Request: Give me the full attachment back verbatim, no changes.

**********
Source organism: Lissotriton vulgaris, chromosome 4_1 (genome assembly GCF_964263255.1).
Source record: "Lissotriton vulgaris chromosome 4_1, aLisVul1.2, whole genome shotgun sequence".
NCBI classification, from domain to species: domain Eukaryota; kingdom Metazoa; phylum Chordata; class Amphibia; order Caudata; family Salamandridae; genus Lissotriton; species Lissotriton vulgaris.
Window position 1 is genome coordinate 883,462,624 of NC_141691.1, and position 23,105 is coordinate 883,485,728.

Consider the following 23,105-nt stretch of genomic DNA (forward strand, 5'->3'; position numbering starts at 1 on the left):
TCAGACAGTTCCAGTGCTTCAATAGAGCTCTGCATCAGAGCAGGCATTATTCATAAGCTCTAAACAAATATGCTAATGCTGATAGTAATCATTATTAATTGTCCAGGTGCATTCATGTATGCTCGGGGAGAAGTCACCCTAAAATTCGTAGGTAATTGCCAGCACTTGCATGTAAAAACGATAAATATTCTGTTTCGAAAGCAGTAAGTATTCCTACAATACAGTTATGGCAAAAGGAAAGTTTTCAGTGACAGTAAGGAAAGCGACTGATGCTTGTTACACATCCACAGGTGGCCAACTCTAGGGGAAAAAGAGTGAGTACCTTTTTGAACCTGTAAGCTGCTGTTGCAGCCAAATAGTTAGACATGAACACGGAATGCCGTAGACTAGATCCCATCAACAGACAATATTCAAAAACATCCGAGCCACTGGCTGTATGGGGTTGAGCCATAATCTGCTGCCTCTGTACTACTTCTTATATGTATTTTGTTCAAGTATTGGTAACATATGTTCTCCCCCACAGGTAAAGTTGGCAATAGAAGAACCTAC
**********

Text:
Source organism: Lissotriton vulgaris, chromosome 4_1 (genome assembly GCF_964263255.1).
Source record: "Lissotriton vulgaris chromosome 4_1, aLisVul1.2, whole genome shotgun sequence".
NCBI classification, from domain to species: domain Eukaryota; kingdom Metazoa; phylum Chordata; class Amphibia; order Caudata; family Salamandridae; genus Lissotriton; species Lissotriton vulgaris.
Window position 1 is genome coordinate 883,462,624 of NC_141691.1, and position 23,105 is coordinate 883,485,728.

Consider the following 23,105-nt stretch of genomic DNA (forward strand, 5'->3'; position numbering starts at 1 on the left):
TCAGACAGTTCCAGTGCTTCAATAGAGCTCTGCATCAGAGCAGGCATTATTCATAAGCTCTAAACAAATATGCTAATGCTGATAGTAATCATTATTAATTGTCCAGGTGCATTCATGTATGCTCGGGGAGAAGTCACCCTAAAATTCGTAGGTAATTGCCAGCACTTGCATGTAAAAACGATAAATATTCTGTTTCGAAAGCAGTAAGTATTCCTACAATACAGTTATGGCAAAAGGAAAGTTTTCAGTGACAGTAAGGAAAGCGACTGATGCTTGTTACACATCCACAGGTGGCCAACTCTAGGGGAAAAAGAGTGAGTACCTTTTTGAACCTGTAAGCTGCTGTTGCAGCCAAATAGTTAGACATGAACACGGAATGCCGTAGACTAGATCCCATCAACAGACAATATTCAAAAACATCCGAGCCACTGGCTGTATGGGGTTGAGCCATAATCTGCTGCCTCTGTACTACTTCTTATATGTATTTTGTTCAAGTATTGGTAACATATGTTCTCCCCCACAGGTAAAGTTGGCAATAGAAGAACCTAC